Beef Bourguignon

Beef Bourguignon with Tokara Cabernet Sauvignon 2018: Let’s get cosy. Image: Supplied.

Sam Linsell’s Beef Bourguignon paired with Tokara Cabernet Sauvignon 2018

With the onslaught of cold weather that is about to hit the country, prepare yourself with this beef Bourguignon recipe up your sleeve.

Beef Bourguignon

Beef Bourguignon with Tokara Cabernet Sauvignon 2018: Let’s get cosy. Image: Supplied.

Get cosy this winter with a hearty Beef Bourguignon and a glass of Tokara Cabernet Sauvignon 2018. It is the ultimate winter comfort food and wine experience by a roaring fire.

While this traditional dish may be considered old school, classic French cuisine never fails to satisfy. This recipe melds seamlessly with a top-class Cabernet Sauvignon.

This Beef Bourguignon recipe is Drizzle and Dip foodie Sam Linsell’s rendition of this much-loved French dish. Beef Bourguignon is a slow-cooked beef stew that’s incredibly flavourful, rich and delicious. The recipe traditionally comprises beef, red wine, mushrooms, bacon and onion. It takes some time to prepare this dish to allow the rich flavours to infuse. But every minute spent in the kitchen is well worth it!

With the onslaught of cold weather that is about to hit the country, prepare yourself with this beef Bourguignon recipe up your sleeve. And don’t forget to pair it with a bottle of Tokara Cabernet Sauvignon 2018!

Beef Bourguignon Recipe

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Recipe by Dirnise Britz Course: MainCuisine: FrenchDifficulty: Moderate


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  • 1 bottle 1 of full-bodied red wine, preferably from Tokara

  • 1 tablespoon 1 olive oil

  • 60 g 60 butter (divided)

  • 1.4 kg 1.4 stewing steak such as topside, chuck, rump pot roast & silverside cut into 5 cm pieces (you can ask a butcher to do this)

  • 2-3 medium 2-3 carrots, peeled and cut into 0.5 cm rounds

  • 2 medium 2 onions, peeled, halved and sliced into 0.5 cm thick rounds

  • 2 tablespoons 2 flour

  • 1 teaspoon 1 Crushed black pepper

  • 750 ml 750 beef broth (3 sachets of concentrated beef stock from Woolworths)

  • 1 large 1 celery stalk cut in half

  • 1 bouquet 1 garni (3 sprigs fresh thyme, 2 fresh bay leaves, 4 stems flat-leaf parsley, tied together with a green leek leaf, or string)

  • 2 cloves 2 garlic, peeled and degermed (the middle germ grain removed), and cut in half

  • 16 small 16 white or pickling onions, peeled (or 8 small onions)

  • 1 teaspoon 1 coarse salt

  • 1 teaspoon 1 caster sugar

  • 125 g 125 lardons or chopped streaky bacon

  • 200 – 225 g 200 – 225 small button mushrooms, cleaned and with their stems trimmed

  • 1 tablespoon 1 finely chopped parsley

  • salt and pepper


  • Put the wine into a small pot and bring it to a boil. Simmer for 20 minutes. Take the meat out of the fridge to bring it to room temperature and pat it dry with a paper towel.
  • Heat 1 tablespoon of olive oil in a large saucepan or lidded casserole dish (such as cast iron). Add 45 g butter to the pan and when it foams add the cubes of meat to brown on all sides. You will need to do this in batches to prevent overcrowding the pan and boiling the meat. Turn the meat over with tongs or a wooden spoon ensuring you get a deep brown colour. Set the meat aside in another dish.
  • Put the carrots and sliced onions into the pan in which the meat was browned and cook for 5 minutes over very low heat, stirring a few times to prevent darkening.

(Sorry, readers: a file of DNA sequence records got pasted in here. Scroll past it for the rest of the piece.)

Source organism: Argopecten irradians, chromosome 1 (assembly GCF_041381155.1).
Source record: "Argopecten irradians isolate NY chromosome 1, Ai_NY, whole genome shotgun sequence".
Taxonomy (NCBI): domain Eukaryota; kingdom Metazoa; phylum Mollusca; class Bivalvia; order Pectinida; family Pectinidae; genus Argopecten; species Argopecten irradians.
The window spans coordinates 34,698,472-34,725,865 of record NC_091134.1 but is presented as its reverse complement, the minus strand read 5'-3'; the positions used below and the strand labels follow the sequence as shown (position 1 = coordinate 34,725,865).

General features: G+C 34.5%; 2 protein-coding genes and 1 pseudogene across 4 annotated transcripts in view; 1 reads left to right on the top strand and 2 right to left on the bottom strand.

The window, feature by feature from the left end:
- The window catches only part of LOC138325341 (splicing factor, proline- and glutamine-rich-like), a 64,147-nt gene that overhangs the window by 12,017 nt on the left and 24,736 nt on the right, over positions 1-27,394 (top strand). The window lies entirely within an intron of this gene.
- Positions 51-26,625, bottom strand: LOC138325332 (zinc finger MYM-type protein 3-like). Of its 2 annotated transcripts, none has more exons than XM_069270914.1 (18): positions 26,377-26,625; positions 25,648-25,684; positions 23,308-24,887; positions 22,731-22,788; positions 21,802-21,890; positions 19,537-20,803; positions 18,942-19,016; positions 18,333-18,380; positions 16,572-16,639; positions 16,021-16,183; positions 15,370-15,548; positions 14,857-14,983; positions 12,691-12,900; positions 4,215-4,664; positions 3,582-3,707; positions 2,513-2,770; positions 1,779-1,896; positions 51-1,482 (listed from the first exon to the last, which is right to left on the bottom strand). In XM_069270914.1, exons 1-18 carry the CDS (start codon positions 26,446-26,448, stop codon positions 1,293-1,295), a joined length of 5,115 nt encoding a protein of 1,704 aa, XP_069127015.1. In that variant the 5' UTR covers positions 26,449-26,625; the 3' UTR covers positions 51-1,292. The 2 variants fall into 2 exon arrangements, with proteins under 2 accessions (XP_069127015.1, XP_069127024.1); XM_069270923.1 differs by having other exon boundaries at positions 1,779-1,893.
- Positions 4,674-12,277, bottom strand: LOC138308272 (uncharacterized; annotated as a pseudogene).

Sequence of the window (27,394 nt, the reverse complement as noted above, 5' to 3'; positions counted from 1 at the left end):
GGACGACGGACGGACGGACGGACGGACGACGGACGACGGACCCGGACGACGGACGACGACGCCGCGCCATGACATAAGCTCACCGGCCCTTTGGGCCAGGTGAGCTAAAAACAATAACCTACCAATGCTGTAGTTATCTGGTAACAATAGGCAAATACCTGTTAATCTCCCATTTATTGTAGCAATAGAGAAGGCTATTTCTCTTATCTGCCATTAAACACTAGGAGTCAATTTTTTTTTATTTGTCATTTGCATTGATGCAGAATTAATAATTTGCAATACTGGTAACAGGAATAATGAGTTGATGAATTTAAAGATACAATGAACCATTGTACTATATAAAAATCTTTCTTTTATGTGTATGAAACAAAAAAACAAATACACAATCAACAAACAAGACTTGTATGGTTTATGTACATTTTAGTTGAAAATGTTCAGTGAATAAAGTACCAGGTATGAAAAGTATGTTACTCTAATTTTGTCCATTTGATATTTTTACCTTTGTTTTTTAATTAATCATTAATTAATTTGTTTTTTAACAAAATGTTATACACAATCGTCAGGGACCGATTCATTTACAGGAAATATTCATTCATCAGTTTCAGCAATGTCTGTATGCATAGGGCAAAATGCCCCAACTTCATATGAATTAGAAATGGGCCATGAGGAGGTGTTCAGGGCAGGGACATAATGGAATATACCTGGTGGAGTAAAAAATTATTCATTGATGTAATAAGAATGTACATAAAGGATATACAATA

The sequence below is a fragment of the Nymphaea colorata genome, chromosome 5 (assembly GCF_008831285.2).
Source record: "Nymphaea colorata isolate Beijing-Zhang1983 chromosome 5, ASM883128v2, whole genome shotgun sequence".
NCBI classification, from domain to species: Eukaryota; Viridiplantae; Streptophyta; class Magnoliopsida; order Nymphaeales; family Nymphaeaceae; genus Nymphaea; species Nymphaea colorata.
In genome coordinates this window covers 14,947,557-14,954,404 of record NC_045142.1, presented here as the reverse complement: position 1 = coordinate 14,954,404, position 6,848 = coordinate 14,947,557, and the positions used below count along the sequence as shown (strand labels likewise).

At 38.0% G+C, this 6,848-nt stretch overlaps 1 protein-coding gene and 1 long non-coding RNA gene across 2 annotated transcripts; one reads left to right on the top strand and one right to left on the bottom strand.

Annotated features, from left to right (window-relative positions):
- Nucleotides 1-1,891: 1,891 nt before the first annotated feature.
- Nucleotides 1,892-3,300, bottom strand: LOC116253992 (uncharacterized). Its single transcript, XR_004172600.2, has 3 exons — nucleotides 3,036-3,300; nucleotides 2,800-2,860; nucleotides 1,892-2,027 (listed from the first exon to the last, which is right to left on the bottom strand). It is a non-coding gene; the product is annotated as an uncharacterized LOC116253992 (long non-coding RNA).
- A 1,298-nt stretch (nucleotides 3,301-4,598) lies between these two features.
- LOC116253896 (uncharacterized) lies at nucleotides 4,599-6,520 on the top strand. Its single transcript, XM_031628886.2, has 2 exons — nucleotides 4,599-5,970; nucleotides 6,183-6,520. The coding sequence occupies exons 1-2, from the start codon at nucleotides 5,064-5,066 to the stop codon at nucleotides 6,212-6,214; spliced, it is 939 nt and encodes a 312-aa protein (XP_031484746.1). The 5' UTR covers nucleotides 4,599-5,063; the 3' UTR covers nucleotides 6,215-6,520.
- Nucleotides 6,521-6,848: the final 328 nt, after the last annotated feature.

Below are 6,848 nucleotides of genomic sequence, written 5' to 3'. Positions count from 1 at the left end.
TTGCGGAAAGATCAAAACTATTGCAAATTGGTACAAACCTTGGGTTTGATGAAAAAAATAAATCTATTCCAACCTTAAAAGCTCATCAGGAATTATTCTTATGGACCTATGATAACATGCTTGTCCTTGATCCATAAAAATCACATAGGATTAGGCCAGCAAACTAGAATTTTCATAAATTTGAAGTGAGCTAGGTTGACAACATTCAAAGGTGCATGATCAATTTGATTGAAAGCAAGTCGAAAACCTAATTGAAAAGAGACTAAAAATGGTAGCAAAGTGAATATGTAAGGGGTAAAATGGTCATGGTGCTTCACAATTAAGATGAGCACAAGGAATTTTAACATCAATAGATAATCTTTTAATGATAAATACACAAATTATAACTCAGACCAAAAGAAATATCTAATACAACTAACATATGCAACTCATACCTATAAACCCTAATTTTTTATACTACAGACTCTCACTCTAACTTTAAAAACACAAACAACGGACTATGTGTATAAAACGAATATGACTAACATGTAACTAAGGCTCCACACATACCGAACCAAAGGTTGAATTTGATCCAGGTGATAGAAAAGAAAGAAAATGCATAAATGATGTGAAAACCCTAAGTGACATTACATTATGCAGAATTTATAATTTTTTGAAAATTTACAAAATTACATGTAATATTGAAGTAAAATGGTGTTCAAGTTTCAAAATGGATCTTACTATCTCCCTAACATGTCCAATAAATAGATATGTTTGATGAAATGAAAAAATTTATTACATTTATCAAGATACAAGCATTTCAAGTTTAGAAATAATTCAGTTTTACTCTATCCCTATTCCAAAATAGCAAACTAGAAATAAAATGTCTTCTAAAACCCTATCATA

• Sprinkle the flour over the meat and return it to the casserole dish with carrots and onions. Add 1 teaspoon of freshly ground black pepper and cook over medium heat until the raw flour has been cooked out. This will take about 5 minutes.
  • Pour the beef stock into the pan along with the reduced wine, sliced celery stalks, garlic and bouquet garni. Simmer very gently over low heat for 2 hours. Check it every 30 minutes to give it a stir and skim off any foam that might appear on the surface.
  • While the meat is cooking, put the small onions into a saucepan with about 1 litre of water and a teaspoon of salt. Bring the liquid to a boil and simmer the onions for 2 minutes if they are very small and 5 minutes if they are bigger. Drain them in a colander.
  • Melt the remaining 15 g of butter in a medium-sized non-stick pan. Add the onions and caster sugar; season with pepper, cover, and cook over gentle heat for 20 minutes stirring the onions every 5 minutes until they are soft and caramelised on the outside. If your onions are bigger, pan fry for about 10 – 15 minutes and then add them to the stew 40 minutes before the 2 hours of cooking is complete. If you are using tiny onions set them aside on a plate.
  • Wipe the same pan as you cooked the onions and heat 1 tablespoon of olive oil. Fry the lardons (or bacon) over medium heat until golden brown and the fat has rendered out. Add these to the onions.
  • Add the mushrooms to the same pan and with the remaining fat, cook over medium heat for 10 minutes, stirring frequently. Season lightly with salt and pepper and then add these to the onions and lardons.
  • When the stew has been simmering for 2 hours and the meat is perfectly tender, remove any fat from the surface. You can use a fat skimmer. Or drape kitchen towel over the surface and lift the fat off. Remove the meat and carrots (and onions if you added these to the stew) with a slotted spoon and put them in a large, deep serving dish.
  • Add the lardons, onions and mushrooms into the same dish. Strain the meat sauce through a fine-mesh sieve and return to the pot. Bring it to a simmer for about 5 minutes to warm through and reduce slightly. Add seasoning to taste.
  • Pour the sauce over the meat and vegetables and sprinkle with chopped parsley and serve with mashed potato.


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